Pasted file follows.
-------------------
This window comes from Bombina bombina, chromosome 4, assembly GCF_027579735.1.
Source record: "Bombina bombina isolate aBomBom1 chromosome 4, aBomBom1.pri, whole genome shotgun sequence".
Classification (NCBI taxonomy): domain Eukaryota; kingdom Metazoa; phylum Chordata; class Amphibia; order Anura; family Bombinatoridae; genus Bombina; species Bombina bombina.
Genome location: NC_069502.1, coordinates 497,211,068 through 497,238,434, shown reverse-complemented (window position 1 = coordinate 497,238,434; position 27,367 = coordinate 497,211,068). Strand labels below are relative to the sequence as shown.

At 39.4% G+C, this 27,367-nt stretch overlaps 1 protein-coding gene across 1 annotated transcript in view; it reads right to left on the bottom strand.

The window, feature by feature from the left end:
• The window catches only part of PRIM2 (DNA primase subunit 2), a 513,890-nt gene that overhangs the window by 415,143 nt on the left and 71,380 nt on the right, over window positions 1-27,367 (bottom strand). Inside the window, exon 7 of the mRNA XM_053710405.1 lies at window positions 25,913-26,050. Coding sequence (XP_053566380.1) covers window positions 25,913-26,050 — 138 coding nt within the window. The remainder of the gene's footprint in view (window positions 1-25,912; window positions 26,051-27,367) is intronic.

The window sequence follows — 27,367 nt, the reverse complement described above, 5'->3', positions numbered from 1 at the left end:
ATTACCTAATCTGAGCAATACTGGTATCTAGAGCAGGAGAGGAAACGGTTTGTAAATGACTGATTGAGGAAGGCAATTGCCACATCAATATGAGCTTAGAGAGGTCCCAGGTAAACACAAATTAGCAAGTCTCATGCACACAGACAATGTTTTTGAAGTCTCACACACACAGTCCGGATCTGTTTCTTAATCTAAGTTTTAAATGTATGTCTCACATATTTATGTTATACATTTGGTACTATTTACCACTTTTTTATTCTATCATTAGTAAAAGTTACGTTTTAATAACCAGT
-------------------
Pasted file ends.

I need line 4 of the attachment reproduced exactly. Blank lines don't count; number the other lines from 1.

Genome location: NC_069502.1, coordinates 497,211,068 through 497,238,434, shown reverse-complemented (window position 1 = coordinate 497,238,434; position 27,367 = coordinate 497,211,068). Strand labels below are relative to the sequence as shown.